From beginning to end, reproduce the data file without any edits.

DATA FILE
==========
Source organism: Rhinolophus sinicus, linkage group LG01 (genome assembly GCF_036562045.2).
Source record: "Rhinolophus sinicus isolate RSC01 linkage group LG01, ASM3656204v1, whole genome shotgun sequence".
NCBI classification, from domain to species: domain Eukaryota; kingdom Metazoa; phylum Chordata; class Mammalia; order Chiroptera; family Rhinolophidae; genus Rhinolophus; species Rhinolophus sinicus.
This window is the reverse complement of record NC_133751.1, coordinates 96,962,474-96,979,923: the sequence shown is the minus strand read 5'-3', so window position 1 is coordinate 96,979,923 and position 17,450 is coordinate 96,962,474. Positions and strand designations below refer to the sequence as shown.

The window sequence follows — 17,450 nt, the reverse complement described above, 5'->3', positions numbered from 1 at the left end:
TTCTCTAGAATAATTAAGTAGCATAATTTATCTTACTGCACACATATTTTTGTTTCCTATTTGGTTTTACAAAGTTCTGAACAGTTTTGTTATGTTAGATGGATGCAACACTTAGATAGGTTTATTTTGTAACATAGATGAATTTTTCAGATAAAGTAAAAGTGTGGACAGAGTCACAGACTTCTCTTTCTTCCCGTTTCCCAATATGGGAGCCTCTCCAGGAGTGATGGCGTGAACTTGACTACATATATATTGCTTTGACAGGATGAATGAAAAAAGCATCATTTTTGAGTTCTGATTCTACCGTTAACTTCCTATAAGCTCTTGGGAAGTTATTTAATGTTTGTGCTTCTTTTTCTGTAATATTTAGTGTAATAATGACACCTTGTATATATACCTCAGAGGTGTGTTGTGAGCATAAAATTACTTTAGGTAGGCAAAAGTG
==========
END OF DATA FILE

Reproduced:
Source organism: Rhinolophus sinicus, linkage group LG01 (genome assembly GCF_036562045.2).
Source record: "Rhinolophus sinicus isolate RSC01 linkage group LG01, ASM3656204v1, whole genome shotgun sequence".
NCBI classification, from domain to species: domain Eukaryota; kingdom Metazoa; phylum Chordata; class Mammalia; order Chiroptera; family Rhinolophidae; genus Rhinolophus; species Rhinolophus sinicus.
This window is the reverse complement of record NC_133751.1, coordinates 96,962,474-96,979,923: the sequence shown is the minus strand read 5'-3', so window position 1 is coordinate 96,979,923 and position 17,450 is coordinate 96,962,474. Positions and strand designations below refer to the sequence as shown.

The window sequence follows — 17,450 nt, the reverse complement described above, 5'->3', positions numbered from 1 at the left end:
TTCTCTAGAATAATTAAGTAGCATAATTTATCTTACTGCACACATATTTTTGTTTCCTATTTGGTTTTACAAAGTTCTGAACAGTTTTGTTATGTTAGATGGATGCAACACTTAGATAGGTTTATTTTGTAACATAGATGAATTTTTCAGATAAAGTAAAAGTGTGGACAGAGTCACAGACTTCTCTTTCTTCCCGTTTCCCAATATGGGAGCCTCTCCAGGAGTGATGGCGTGAACTTGACTACATATATATTGCTTTGACAGGATGAATGAAAAAAGCATCATTTTTGAGTTCTGATTCTACCGTTAACTTCCTATAAGCTCTTGGGAAGTTATTTAATGTTTGTGCTTCTTTTTCTGTAATATTTAGTGTAATAATGACACCTTGTATATATACCTCAGAGGTGTGTTGTGAGCATAAAATTACTTTAGGTAGGCAAAAGTG